Is Logan the first post-Trump era movie?
The movie Logan marks the end of a nearly twenty-year period in which Hugh Jackman has played the character Wolverine (AKA Logan). He is a mutant who has retractable metal claws, enhanced physical abilities, the power to heal wounds that would be fatal in others, and anger on a trigger fuse. Much has been made of the movie’s R-rating (15 in the UK), with previous X-Men franchise instalments being PG13 and 12 in the UK. The violence in the film certainly warrants such a certification, with fight scenes moving away from the cartoonish depictions of the previous films. Here the violence is brutal – ‘it’s nasty, it’s grisly… this is a film in which people do get hurt’. But in another departure from the previous instalments, this is less about superheroes than it is about ageing set against a backdrop of political references that are pressing and contemporary.
Logan is depicted eking out an existence as a limo driver working in the gig-economy. From the very first scenes, it is evident that he’s ageing badly: his wounds are no longer healing properly; his body is decaying from within; and he is in constant pain, only able to move with the discomfort of someone suffering from chronic arthritis. Jackman explained that he took specific measures:
When he was playing older, [Jim Broadbent] would tape a little stone to his heel,” Jackman said. “I would have that, just to remind myself of a limp. [Logan’s] body hurts. His joints hurt. His heart hurts. Psychologically, he’s damaged. What’s the collateral damage of being Wolverine for all those years?
Another of the main characters, Professor Charles Xavier (played by Patrick Stewart), a powerful telepath who could read and control the minds of others, now suffers a progressive form of dementia whose recurrent seizures impact destructively on all those around him. As one character says, he has a ‘degenerative brain disease in the most dangerous brain in the world’ and it is hinted that one of his previous telekinetic seizures killed the remaining X-Men. Overall it is very clear that both Logan and Professor X are done with life and are just marking painful time until their deaths.
These depictions subvert the often-used traditional media tropes of ageing and dementia. Ageing in film often uses a redemptive narrative where the ‘grouchy’ protagonist is redeemed by finding a reawakened sexual or familial love. Similarly, dementia stories often focus on the caregiver burden with an implied subtext of social death for the person suffering from dementia. While elements of these tropes are certainly present in Logan, they are subverted by the tone of the film which is at best bleak: Wolverine has little chance of recovering from his decline; and Professor X, with his foul-mouthed but insightful tirades, is far from socially dead. Further, Wolverine and Professor X’s damaged ageing are linked to their past ‘occupations’ and the economic and ecological precarity of the world they inhabit. Wolverine is unable to access medical support and needs to self-medicate using alcohol to limit his pain; likewise, he must find drugs clandestinely, to control Professor X’s dementia, that are too expensive to purchase legally.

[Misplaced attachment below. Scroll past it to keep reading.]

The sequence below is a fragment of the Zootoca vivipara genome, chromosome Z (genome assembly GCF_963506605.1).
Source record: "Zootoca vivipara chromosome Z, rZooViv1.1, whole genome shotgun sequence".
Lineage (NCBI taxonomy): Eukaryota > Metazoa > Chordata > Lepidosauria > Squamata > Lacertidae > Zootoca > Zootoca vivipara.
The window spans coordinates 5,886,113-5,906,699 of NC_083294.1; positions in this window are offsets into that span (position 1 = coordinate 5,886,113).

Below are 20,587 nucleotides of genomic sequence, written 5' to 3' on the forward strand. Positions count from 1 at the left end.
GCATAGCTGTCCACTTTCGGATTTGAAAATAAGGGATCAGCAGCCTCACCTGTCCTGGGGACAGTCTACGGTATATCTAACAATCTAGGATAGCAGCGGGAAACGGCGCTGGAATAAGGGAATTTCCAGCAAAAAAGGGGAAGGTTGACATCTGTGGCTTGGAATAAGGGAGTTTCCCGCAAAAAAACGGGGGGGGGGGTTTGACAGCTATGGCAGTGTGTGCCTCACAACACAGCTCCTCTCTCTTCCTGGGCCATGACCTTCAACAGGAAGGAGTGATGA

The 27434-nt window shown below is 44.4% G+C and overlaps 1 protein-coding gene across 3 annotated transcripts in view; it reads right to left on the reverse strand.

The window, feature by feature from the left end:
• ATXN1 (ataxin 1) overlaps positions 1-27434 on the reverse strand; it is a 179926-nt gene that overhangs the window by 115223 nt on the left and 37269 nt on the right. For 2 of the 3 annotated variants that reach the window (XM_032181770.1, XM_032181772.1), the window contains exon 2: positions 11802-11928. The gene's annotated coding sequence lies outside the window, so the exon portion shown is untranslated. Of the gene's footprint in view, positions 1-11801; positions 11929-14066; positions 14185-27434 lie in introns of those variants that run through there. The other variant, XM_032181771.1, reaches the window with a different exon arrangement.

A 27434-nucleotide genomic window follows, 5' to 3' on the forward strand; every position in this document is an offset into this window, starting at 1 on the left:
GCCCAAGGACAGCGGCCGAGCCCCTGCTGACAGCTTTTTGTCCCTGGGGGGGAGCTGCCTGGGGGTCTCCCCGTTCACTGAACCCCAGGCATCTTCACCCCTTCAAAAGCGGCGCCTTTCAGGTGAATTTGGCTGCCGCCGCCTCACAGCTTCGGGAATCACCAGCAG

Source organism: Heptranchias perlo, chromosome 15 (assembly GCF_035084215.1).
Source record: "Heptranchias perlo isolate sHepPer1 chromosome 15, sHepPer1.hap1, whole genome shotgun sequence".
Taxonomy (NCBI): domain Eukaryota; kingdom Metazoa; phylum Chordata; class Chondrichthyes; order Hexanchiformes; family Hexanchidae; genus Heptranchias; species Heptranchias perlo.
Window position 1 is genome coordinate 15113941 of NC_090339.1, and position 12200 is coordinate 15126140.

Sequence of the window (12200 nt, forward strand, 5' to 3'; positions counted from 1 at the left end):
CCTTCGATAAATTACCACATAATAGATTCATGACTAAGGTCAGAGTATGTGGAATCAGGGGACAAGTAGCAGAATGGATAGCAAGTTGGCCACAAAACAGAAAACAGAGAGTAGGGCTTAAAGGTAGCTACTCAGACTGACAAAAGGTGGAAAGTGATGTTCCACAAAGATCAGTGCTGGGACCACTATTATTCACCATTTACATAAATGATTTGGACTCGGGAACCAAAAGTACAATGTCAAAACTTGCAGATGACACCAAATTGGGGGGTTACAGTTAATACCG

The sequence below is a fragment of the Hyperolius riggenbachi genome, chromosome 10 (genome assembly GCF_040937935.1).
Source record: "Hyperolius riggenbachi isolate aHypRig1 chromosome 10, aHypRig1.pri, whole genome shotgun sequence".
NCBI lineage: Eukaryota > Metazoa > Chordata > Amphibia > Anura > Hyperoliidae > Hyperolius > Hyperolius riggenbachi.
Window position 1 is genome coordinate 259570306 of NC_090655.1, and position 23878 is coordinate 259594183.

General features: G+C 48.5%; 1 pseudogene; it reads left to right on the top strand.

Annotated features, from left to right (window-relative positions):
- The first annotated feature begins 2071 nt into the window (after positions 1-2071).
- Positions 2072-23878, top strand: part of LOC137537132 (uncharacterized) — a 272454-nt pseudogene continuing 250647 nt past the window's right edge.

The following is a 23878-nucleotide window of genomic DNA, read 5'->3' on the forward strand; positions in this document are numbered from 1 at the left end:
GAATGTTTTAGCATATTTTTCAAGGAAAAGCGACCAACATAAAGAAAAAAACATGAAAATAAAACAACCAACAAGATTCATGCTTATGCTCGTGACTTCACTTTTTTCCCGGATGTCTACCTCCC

The precarity of their world is a constant dystopian backdrop that hints at a post-Trump age which is not only plausible but may also be likely. In the film, society seems to be managed primarily by a few large corporations who have their own private armies. Most working-class jobs appear to have been taken over by automatons, with little else available apart from service positions. Clean water and the countryside are controlled by agribusiness which focuses on producing high-fructose corn syrup. And borders, specifically the difficulties in crossing them, regularly feature throughout the movie.
The depiction of ageing is further subverted by uncertainty about the genre of the film. Superficially Logan is a Marvel superhero movie, but it also contains active elements of a western (‘Shane’ is regularly referenced and quoted) and a family road trip. A major part of the narrative concerns Wolverine and Professor X’s attempts to rescue a young mutant girl, Laura (played by Dafne Keen), from Transigen, the corporation that cloned her from Wolverine as a weapon. As they take flight from the mercenaries employed by Transigen, the triad of Wolverine, Professor X and Laura form a synthetic family unit. However, Wolverine never fully accepts the paternal role. This prompts Professor X to deliver a speech to Logan:
In which he informs him that he still ‘has time’ to create a family. This is the belief that the film is working most strenuously against; X’s belief is naive and, in this current milieu, doomed to failure.
The nuclear family is shown to be inadequate and unable to cope with what the world has become. A point emphasised when a family of this type, who befriend the triad, are murdered viciously. As Laura and Wolverine meet up with other escaped mutant children, it seems that the vision of family is one that is itinerant, nomadic, uncertain, communal and devoid of parental figures. Perhaps it is these values we should be looking towards in the era of Trump and Brexit.